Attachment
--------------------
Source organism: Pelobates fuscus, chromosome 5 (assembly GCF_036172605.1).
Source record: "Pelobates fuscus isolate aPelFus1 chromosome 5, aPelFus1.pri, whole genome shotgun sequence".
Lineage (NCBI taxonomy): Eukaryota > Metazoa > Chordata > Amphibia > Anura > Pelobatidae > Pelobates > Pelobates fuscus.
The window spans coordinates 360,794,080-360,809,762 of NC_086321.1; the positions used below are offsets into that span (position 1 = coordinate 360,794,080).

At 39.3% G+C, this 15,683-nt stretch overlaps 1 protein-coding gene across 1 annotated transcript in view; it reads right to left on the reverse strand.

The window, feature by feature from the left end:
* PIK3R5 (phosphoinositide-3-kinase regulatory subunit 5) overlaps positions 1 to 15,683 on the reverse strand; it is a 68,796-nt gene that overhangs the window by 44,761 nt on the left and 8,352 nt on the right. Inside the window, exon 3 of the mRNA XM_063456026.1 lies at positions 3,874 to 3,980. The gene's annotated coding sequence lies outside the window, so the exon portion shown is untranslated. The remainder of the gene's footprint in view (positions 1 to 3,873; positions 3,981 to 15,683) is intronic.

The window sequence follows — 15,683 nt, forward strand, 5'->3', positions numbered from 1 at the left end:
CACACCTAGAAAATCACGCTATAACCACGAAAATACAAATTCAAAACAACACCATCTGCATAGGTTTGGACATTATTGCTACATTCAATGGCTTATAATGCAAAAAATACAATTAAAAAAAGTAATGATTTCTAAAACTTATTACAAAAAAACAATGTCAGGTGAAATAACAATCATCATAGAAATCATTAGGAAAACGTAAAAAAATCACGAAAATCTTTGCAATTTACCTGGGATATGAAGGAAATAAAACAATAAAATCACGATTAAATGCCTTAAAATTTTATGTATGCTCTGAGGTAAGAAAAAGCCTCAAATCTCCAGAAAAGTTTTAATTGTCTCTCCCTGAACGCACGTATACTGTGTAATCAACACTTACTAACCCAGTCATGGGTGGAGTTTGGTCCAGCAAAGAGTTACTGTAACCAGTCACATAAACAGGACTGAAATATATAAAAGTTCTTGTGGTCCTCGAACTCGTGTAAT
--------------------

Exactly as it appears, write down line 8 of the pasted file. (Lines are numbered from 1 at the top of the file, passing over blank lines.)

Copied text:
The window sequence follows — 15,683 nt, forward strand, 5'->3', positions numbered from 1 at the left end: